Last week, I returned to New York City after an eight day stint in sunny Las Vegas. Yep, eight whole days. Did I make it back whole? Yes and no.
It was a great trip. I went extra hard. So hard that I lost a day while I was there. So hard that I’ve spent the majority of the time since my return battling a fever, excessive night sweats, and alien abduction dreams, and I may not ever regain full capacity in my lungs after hacking up some portion of both. In short, it appears that my sins in the sultry heat of the Nevada sun shaved a day or two off of my life expectancy almost as quickly as I shave a day’s worth of stubble from my perennially bald head.
This is the part where a lot of you are screaming, “Fucking Vegas!”, shaking your heads, and pointing your metaphorical fingers in the direction of the 702 area code as if it’s somehow to blame for it all. If you’re one of those people, I gotta tell you that I don’t agree. No, I can’t condemn Vegas for my fuckery, and neither should you, because while Las Vegas may indeed be worthy of its notorious nickname, it’s we who bring the sin to the city, and not the reverse.
That’s right: the bad thing about Vegas is you.
Now, I’ll freely admit that the powers that be in Vegas make it super easy to get up to no good. There are probably more casinos there than schools, churches, and hospitals in the whole of Clark County, the alcohol flows freely (literally, when you gamble), and the gentlemen’s clubs will chauffeur you right to their front doors. For those who’d rather pay than play, the escorts get their sophisticated party on with you at Rehab, Tao, and XS, and while they may not be the ones you take home to momma, they almost always are the ones you’d want to stunt with on Instagram. Of course, drugs are easy to find for any who don’t think the Vegas experience is quite surreal enough, and if you’re lucky, you might even get high for free. Yep, Vegas happily supplies all of that.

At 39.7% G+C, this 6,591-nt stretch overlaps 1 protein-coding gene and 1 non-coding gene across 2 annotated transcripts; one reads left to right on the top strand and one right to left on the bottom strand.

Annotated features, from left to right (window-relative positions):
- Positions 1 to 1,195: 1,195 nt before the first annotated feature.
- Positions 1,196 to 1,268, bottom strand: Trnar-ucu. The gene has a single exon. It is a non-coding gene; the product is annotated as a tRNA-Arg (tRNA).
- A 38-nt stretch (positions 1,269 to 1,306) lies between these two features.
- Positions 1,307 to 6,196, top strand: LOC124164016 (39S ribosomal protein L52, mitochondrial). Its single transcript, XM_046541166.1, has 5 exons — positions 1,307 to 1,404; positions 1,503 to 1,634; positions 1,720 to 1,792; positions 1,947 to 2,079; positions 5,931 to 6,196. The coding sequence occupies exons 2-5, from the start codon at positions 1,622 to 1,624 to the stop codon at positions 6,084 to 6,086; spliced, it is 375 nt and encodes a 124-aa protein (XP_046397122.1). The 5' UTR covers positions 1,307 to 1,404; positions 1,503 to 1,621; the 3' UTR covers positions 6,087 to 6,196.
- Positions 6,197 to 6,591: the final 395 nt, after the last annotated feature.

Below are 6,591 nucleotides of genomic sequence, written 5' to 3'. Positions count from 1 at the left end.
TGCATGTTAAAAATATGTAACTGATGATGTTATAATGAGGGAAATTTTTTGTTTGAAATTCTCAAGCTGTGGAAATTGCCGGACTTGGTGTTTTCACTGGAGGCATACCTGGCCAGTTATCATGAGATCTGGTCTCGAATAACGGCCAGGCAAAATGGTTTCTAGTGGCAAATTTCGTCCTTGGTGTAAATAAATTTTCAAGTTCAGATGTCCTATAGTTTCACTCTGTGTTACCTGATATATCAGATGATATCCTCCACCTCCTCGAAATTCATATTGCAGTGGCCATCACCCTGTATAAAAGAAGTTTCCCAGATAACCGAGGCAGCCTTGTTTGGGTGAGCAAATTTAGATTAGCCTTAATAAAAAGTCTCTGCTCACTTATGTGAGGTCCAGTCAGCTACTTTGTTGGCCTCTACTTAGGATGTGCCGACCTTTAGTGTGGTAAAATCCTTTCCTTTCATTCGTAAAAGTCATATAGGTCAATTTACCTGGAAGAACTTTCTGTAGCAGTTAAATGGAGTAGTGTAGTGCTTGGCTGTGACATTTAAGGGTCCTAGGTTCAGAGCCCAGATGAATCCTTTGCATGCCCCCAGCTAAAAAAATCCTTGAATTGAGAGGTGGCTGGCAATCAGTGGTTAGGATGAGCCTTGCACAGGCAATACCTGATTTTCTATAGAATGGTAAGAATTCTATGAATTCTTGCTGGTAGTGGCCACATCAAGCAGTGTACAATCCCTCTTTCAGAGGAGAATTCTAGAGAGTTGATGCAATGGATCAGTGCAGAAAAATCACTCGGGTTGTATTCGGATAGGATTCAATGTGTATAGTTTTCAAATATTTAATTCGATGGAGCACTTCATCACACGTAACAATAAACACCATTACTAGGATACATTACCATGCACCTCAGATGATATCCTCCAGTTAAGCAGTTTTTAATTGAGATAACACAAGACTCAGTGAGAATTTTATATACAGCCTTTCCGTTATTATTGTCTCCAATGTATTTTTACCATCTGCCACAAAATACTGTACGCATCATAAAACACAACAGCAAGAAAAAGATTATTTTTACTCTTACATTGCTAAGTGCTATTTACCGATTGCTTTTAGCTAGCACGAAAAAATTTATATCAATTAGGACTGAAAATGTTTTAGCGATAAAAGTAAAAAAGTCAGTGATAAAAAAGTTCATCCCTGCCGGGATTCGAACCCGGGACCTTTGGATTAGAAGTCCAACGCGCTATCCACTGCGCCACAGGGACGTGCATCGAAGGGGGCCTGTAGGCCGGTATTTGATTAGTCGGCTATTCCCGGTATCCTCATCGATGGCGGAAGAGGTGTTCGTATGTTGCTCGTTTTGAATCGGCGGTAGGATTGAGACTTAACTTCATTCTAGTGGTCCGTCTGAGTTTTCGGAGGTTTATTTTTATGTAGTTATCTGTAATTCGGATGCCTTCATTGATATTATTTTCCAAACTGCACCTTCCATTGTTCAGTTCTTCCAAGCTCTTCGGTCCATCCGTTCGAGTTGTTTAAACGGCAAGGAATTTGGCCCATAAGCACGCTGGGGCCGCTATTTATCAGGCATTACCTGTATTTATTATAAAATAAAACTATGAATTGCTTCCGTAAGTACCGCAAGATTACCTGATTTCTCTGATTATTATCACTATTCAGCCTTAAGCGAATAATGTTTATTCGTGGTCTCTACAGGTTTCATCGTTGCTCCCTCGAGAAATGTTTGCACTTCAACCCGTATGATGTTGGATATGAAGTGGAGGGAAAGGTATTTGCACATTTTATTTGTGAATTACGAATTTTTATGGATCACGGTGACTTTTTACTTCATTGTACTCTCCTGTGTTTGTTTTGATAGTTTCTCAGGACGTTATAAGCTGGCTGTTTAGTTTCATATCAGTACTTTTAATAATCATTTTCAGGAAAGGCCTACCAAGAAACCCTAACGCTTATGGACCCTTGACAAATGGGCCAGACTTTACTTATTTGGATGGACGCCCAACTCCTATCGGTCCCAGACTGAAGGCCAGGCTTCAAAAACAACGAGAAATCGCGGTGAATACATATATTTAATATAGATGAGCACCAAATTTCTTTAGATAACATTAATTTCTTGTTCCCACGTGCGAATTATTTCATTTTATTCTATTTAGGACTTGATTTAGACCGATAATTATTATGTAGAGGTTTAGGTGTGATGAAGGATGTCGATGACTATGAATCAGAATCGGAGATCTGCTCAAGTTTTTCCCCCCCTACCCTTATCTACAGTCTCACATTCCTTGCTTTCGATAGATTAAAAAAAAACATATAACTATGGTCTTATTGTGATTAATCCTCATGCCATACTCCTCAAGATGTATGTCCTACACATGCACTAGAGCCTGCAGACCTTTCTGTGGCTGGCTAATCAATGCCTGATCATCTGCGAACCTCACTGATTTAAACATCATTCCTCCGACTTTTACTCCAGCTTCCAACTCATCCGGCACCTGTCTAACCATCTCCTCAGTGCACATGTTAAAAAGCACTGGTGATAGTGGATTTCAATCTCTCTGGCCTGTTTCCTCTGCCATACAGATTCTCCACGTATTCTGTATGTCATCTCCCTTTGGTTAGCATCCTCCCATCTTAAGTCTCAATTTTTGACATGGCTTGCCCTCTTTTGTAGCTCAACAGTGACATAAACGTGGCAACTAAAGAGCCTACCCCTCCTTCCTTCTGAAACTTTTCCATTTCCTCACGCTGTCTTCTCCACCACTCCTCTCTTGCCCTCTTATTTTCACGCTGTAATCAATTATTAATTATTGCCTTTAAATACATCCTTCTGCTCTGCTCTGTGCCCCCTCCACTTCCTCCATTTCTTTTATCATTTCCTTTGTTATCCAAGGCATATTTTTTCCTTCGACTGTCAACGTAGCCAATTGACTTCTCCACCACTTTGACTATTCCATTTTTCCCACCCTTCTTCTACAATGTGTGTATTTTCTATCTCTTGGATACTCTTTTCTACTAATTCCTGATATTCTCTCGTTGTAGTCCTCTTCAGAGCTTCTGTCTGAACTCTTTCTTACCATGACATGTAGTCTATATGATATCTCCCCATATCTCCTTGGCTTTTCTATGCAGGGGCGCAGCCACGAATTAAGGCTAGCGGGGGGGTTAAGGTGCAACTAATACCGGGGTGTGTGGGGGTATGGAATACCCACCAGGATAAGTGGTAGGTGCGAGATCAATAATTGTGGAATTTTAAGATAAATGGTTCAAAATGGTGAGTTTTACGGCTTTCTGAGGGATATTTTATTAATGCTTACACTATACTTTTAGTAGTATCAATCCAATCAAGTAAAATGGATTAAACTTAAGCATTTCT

But whether they’ll admit it or not, the real draw of Vegas for most people is the other boys and girls who are there to forget themselves, refilling their clear plastic cups at the cabana table while they scope the scene to stagger towards their next bad decision. This misremembering, this stumbling, is only for pretend of course, because what one does in Vegas is either something one has been curious about for a while, something one has fantasized about doing, or something one always does. You don’t go to Vegas to forget who you are. You go to remember.
There’s a poetry to the fact that the Strip, the locale that people envision when they think of Vegas, isn’t even a part of the place whose name it has made so famous. In point of fact, it exists outside of the city limits, and this detached being is fitting for a place with such an otherworldly, almost extra-dimensional character. The people’s Las Vegas is a 4.2 mile long singularity created by the overwhelming pressure of countless desires, both uttered and unspoken, manifest and masked; its potent gravity attracts all who bend their ears—if only for a moment—toward that still small voice imploring them to “do what thou wilt.” It’s the geographic equivalent of Halloween.
The famous saying, which doubles as a warning, goes that what happens in Vegas, stays in Vegas. If you were paying attention to anything you just read, you know that that can’t possibly be true. After all, you brought all that greed, gluttony, and lust with you when you arrived in America’s desert paradise; it’s going right back in your Ferragamo weekender when you head home to your so-called real life, waiting to inhabit you the next time you feel safe enough to be more like yourself.